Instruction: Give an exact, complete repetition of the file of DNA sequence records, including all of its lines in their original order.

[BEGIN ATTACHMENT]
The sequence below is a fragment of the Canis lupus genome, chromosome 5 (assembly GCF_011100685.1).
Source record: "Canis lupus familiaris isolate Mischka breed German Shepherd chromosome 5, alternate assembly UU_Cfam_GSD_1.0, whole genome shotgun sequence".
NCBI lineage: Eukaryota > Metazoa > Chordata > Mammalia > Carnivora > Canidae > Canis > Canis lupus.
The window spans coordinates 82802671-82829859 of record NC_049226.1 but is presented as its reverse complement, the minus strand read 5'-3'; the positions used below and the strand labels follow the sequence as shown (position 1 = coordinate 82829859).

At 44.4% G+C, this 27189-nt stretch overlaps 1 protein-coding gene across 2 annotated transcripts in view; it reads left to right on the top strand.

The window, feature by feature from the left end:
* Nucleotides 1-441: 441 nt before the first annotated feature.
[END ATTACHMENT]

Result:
The sequence below is a fragment of the Canis lupus genome, chromosome 5 (assembly GCF_011100685.1).
Source record: "Canis lupus familiaris isolate Mischka breed German Shepherd chromosome 5, alternate assembly UU_Cfam_GSD_1.0, whole genome shotgun sequence".
NCBI lineage: Eukaryota > Metazoa > Chordata > Mammalia > Carnivora > Canidae > Canis > Canis lupus.
The window spans coordinates 82802671-82829859 of record NC_049226.1 but is presented as its reverse complement, the minus strand read 5'-3'; the positions used below and the strand labels follow the sequence as shown (position 1 = coordinate 82829859).

At 44.4% G+C, this 27189-nt stretch overlaps 1 protein-coding gene across 2 annotated transcripts in view; it reads left to right on the top strand.

The window, feature by feature from the left end:
* Nucleotides 1-441: 441 nt before the first annotated feature.